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Abigail Andrews

Assistant Professor of Sociology, University of California, San Diego

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About Abigail

Abigail Andrews’s research focuses on globalization, migration, gender, and politics. In her recent work on Mexico-US migrant communities, Andrews uses ethnography to examine how city-level practices of immigration control work to silence undocumented communities, while shunting their activism back to the Mexican side. She also writes about gender, and about development and globalization in Latin America, with a particular interest in the power dynamics that permeate social movements and political institutions. Outside of the academy, Andrews is an advocate for migrants’ political and labor rights, particularly in the domestic workers movement and the movement to end U.S. detention of undocumented immigrants.

In the News

"In Mexico, Women Can Take Increased Roles in Local Politics in Response to the Crisis’ of Migration to the U.S.," Abigail Andrews, LSE’s Daily Blog on American Politics and Policy, July 7, 2014.
"When Migration is Crisis, ‘It is the Women Who Run Things'," Abigail Andrews, Gender and Society Blog, July 7, 2014.


"Women’s Political Engagement in a Mexican Sending Community: Migration as Crisis and the Struggle to Sustain an Alternative" Gender & Society 28, no. 4 (2014): 583-608.
Argues that in migrant-sending communities, members may see migration as a “crisis” threatening to push them into an excluded, low-wage underclass and in response, may become politically active – and women in particular may take new public roles – as a means to salvage their communities and sustain their way of life.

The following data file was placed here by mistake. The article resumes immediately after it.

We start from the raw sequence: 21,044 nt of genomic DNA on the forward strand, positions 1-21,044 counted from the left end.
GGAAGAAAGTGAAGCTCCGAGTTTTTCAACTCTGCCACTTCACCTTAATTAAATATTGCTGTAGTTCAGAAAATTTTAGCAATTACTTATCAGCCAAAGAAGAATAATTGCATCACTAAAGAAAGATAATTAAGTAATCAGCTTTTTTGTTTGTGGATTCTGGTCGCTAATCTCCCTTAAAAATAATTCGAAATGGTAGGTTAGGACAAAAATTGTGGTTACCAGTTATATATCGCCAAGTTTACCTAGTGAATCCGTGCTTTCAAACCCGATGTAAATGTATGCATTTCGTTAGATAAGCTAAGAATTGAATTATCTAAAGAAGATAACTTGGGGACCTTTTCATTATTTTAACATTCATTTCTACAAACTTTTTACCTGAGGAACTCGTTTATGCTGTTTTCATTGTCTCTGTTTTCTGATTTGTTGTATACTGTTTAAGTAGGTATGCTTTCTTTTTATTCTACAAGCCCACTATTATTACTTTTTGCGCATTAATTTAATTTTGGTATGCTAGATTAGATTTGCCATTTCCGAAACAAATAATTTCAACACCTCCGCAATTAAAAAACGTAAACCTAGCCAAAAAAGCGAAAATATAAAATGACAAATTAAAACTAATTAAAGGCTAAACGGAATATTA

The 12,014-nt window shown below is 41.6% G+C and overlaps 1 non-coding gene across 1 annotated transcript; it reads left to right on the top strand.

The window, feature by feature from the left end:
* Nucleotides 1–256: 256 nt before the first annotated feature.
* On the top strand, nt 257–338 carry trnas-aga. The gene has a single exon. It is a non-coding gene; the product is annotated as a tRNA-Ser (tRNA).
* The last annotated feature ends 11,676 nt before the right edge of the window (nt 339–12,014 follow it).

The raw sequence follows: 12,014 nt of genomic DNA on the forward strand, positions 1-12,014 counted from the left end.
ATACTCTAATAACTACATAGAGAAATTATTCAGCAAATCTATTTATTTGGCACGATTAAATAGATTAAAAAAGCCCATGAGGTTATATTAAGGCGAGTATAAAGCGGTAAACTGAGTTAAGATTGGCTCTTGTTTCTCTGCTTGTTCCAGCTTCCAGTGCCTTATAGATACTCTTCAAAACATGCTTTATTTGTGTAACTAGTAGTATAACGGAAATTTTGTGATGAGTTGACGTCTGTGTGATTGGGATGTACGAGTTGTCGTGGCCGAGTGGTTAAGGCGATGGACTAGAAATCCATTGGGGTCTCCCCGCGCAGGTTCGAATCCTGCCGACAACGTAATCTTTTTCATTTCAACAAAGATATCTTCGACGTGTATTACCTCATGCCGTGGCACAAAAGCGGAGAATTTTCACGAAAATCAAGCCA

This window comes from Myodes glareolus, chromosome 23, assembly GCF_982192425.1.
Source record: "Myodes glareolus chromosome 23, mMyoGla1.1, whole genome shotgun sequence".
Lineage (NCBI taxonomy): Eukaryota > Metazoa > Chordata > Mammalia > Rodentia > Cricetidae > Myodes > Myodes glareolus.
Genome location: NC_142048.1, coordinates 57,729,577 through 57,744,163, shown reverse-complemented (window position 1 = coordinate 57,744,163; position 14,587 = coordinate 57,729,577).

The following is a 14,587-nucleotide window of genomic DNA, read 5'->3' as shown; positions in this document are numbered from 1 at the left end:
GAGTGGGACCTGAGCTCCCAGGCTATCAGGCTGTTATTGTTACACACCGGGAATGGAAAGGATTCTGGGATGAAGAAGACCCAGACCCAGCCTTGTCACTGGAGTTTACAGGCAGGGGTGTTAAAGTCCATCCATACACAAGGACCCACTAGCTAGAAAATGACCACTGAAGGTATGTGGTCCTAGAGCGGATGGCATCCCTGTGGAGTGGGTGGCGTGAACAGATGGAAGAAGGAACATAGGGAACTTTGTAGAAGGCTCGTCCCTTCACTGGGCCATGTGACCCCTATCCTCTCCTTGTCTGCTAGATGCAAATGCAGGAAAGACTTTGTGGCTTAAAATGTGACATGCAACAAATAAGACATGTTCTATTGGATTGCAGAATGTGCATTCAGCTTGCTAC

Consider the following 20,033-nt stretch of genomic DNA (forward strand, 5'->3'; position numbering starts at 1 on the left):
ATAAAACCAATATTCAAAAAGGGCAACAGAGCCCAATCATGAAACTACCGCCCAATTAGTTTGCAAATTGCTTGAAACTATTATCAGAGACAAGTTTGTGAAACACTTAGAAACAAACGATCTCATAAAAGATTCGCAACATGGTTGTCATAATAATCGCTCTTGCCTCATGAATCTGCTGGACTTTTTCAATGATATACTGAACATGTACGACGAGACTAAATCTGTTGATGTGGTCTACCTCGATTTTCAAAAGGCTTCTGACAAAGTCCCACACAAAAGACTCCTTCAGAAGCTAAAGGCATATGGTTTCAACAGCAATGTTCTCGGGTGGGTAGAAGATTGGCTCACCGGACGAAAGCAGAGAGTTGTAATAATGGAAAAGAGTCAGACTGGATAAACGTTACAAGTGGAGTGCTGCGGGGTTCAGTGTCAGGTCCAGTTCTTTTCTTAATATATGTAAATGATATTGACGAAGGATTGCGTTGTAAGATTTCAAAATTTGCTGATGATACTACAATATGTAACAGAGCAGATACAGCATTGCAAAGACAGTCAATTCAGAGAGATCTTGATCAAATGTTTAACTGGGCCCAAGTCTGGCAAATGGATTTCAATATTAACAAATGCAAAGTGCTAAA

"Downward Accountability in Unequal Alliances: Explaining NGO Responses to Zapatista Demands" World Development 54 (2014): 99-113.
Examines how the Zapatista Movement was able to elicit “downward accountability” from its NGO supporters, pushing them to follow its agenda even as it depended on the NGOs for funds. Argues that social influence within an international social movement can help tie NGO legitimacy to downward accountability, despite imbalances of economic power.
"Patriarchal Accommodations: Women’s Mobility and Policies of Gender Difference from Urban Iran to Migrant Mexico." (with Nazanin Shahrokni). Journal of Contemporary Ethnography 43, no. 2 (2014): 148-175.
Argues that in the face of economic globalization, patriarchal states may adapt by expanding gender differences and restrictions into the public sphere. Discusses how these “patriarchal accommodations” – policies that appear to extend patriarchy – may allow women greater mobility, extending acceptable femininity into new spheres of movement and public life.
"The Quiet Insubordination of Staying Home: Rethinking Women who ‘Stay Behind'" in Globalización y Migración/Inmigración: Políticas Migratorias y Desarrollo Social, edited by Moreno Mena (Universidad Autónoma de Baja California, 2013).
Argues that women who live in migrant sending communities are not necessarily “left” behind but may elect to remain in their hometowns for the quality of life it offers, including autonomy as workers, time with their children, and tranquility, particularly when women have negative experiences as migrant workers.